Nudnik - n. U.S. colloq. Esp. in Jewish usage: a pestering, nagging, or irritating person
In fact, their uncritically positive image of Europe astonished me so much that I began trying to convince them that they were wrong. (In the name of free speech and an educated academic conversation things that you would expect to find on a college campus.) This turned out to be a bad idea: my colleagues slowly but steadily changed their attitude toward me. I refused to acknowledge that the politics in Europe was as superior as European wine, cars or cuisine. (In fact, I prefer California wine, I drive a Chevrolet and I love pumpkin pie!)Jonah Goldberg looks at the inane arguments in Paul Krugman's latest column for why there aren't many Republican academics. The attitude on campus is best exemplified by this quote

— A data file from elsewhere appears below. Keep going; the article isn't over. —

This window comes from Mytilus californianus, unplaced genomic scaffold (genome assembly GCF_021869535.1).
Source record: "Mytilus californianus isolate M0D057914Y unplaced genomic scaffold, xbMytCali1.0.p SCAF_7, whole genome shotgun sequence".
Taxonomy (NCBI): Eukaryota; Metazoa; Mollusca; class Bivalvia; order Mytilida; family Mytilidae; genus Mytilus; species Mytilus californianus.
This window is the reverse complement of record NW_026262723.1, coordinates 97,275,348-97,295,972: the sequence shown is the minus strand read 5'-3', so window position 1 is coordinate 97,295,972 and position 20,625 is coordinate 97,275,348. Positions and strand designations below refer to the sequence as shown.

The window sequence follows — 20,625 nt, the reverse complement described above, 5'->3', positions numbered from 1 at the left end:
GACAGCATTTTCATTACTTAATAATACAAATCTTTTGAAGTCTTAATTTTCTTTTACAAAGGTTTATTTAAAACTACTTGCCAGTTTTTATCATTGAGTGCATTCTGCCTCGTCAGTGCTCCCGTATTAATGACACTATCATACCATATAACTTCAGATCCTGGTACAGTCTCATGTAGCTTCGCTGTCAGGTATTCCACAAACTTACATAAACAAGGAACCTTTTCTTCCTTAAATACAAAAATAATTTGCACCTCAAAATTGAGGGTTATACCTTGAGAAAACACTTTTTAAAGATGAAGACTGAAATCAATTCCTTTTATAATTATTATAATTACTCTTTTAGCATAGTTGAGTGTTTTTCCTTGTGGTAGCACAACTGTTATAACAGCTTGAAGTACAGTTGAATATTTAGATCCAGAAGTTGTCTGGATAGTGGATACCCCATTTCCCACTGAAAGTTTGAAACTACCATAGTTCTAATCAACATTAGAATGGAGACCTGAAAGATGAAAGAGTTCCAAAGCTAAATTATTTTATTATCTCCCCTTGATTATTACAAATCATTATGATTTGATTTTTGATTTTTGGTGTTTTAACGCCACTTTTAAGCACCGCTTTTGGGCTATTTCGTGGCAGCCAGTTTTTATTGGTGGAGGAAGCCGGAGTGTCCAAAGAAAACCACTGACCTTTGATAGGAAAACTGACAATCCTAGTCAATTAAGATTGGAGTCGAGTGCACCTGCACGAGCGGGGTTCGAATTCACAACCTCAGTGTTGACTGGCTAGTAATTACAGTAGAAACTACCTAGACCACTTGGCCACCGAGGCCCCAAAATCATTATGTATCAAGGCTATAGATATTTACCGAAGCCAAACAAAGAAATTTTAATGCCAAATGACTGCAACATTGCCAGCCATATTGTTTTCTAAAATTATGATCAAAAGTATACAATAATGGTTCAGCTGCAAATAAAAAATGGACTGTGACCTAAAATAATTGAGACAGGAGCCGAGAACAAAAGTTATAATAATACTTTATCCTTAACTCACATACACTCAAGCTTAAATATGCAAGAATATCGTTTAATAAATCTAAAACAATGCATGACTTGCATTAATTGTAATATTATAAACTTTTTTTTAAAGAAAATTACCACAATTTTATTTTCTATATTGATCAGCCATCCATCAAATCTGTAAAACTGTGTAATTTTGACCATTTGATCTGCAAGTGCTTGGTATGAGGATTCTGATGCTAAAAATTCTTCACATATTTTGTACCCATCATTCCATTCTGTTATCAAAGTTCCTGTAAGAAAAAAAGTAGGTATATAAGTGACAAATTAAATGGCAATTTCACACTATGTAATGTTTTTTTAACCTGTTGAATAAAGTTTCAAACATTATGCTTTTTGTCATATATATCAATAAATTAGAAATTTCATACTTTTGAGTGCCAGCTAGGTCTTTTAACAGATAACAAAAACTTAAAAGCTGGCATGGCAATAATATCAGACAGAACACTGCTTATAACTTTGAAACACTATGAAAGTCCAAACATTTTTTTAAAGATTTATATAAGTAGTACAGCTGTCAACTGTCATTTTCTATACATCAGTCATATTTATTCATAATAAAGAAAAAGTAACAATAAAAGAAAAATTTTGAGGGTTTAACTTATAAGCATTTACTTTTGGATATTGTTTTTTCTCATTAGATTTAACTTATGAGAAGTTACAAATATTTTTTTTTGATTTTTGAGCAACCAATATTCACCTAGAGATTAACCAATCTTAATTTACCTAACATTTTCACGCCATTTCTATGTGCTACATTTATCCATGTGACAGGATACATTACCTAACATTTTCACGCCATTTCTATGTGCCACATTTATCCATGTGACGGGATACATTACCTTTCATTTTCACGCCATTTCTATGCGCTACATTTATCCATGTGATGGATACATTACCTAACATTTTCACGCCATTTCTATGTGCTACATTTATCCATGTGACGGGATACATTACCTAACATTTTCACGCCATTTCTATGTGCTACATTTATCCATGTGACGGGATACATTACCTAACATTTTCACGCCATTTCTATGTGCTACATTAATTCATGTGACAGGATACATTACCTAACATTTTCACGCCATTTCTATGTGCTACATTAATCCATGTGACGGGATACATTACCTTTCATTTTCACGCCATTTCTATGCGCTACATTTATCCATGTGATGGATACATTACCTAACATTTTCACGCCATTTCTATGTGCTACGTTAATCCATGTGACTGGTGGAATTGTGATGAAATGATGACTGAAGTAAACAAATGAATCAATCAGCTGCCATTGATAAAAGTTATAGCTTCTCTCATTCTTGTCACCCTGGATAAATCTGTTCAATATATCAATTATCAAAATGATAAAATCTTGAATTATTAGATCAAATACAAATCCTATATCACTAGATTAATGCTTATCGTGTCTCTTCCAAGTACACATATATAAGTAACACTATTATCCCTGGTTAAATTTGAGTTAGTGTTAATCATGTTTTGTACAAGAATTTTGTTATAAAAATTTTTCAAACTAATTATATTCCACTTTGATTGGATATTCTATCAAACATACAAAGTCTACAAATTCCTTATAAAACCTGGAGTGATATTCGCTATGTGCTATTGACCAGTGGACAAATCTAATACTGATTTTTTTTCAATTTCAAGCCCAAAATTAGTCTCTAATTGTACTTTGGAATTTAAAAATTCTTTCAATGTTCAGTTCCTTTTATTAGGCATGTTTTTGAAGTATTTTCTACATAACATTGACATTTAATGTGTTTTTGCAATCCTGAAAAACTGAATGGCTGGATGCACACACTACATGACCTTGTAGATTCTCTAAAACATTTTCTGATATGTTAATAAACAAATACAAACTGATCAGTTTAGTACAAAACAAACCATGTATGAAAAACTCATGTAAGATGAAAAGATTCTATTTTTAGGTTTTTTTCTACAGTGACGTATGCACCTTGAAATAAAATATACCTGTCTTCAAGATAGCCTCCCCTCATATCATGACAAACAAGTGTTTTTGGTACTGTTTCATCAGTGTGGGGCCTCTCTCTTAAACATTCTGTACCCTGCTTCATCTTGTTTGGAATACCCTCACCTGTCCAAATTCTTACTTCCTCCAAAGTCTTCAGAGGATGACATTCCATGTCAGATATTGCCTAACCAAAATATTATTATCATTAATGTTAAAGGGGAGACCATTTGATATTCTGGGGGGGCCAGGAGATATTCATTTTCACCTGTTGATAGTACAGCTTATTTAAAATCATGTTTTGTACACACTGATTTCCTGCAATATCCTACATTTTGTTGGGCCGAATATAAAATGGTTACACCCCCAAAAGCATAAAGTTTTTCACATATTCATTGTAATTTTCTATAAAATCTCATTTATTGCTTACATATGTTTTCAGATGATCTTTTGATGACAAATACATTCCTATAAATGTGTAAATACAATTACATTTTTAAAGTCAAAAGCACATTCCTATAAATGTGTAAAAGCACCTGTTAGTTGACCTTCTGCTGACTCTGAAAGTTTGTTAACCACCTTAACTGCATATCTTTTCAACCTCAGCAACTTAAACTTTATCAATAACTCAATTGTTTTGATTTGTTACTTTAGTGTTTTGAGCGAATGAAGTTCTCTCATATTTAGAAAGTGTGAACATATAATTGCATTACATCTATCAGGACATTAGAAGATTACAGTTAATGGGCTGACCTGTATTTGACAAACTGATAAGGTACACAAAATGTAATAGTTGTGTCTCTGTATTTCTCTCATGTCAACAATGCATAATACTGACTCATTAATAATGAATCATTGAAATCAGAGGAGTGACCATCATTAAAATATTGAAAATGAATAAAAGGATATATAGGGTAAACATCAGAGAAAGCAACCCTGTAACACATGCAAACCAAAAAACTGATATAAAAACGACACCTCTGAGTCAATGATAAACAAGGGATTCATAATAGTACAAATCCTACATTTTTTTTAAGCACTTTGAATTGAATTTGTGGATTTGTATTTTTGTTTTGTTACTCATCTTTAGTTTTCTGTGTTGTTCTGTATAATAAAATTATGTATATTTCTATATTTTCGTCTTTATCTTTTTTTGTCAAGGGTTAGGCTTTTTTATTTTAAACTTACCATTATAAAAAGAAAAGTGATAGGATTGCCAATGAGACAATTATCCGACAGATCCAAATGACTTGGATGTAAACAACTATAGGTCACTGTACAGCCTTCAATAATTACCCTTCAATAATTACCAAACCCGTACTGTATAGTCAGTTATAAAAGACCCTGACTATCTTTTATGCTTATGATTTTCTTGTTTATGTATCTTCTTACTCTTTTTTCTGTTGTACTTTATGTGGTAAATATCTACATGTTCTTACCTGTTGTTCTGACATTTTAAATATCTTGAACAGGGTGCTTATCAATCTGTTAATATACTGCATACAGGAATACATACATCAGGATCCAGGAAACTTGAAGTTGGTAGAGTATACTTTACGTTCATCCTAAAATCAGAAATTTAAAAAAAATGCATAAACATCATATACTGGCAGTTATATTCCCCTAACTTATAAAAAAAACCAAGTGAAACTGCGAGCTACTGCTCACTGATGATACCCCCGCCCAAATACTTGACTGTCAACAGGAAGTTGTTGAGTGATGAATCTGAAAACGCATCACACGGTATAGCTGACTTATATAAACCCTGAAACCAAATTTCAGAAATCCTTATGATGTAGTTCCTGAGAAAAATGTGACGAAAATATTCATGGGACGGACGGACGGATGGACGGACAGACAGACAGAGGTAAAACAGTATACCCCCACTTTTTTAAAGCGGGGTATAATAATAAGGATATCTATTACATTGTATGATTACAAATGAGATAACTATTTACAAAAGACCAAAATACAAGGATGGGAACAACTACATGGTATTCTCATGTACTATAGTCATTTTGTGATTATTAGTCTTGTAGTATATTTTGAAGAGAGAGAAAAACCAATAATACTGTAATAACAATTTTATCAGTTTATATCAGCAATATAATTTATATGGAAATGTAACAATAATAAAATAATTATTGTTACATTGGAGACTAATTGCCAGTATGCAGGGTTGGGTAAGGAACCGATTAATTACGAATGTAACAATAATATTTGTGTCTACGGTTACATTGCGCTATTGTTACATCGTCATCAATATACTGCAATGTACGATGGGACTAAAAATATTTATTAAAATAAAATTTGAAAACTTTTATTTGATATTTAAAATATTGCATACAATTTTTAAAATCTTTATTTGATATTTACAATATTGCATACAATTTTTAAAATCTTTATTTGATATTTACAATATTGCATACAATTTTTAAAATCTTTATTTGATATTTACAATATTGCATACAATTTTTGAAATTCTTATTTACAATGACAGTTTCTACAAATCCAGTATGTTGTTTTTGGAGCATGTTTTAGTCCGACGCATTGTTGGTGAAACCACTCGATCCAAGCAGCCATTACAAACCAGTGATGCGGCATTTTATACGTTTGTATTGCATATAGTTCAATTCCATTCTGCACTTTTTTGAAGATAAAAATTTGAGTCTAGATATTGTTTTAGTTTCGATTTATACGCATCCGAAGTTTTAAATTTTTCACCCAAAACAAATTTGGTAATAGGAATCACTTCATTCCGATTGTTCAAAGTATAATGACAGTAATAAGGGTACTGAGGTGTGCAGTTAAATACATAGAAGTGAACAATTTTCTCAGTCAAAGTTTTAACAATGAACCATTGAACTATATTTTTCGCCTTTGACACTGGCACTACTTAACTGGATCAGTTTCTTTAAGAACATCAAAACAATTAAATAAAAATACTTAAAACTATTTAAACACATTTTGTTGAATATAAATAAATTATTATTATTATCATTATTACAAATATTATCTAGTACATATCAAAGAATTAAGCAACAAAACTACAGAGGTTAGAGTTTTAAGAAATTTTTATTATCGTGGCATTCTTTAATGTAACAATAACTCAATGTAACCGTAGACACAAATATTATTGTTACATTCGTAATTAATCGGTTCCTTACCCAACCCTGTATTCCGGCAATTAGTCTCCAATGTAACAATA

The most feverishly liberal among my colleagues now began looking at me as a traitor. One told me to stop expressing my political views when other faculty was around. Why? Because, he said, I do not want to have to defend why we have a conservative here at our department.
As much as this shocked me, I began talking to a close group of friends about it. I had realized that the overwhelming majority of my colleagues were radically liberal, effectively socialist. I had also realized that the overwhelming majority among them, in turn, would not tolerate dissenting political views on campus.
Heres a better example than anything Krugman musters. And I cite it simply because it was something I read just yesterday. These things happen every day. The historian John Moser, who has just written a fascinating biography of J. T. Flynn, recently went to the Organization of American Historians conference. While there he happened to mention to a colleague that he voted for Bush. She responded, "And yet you write books.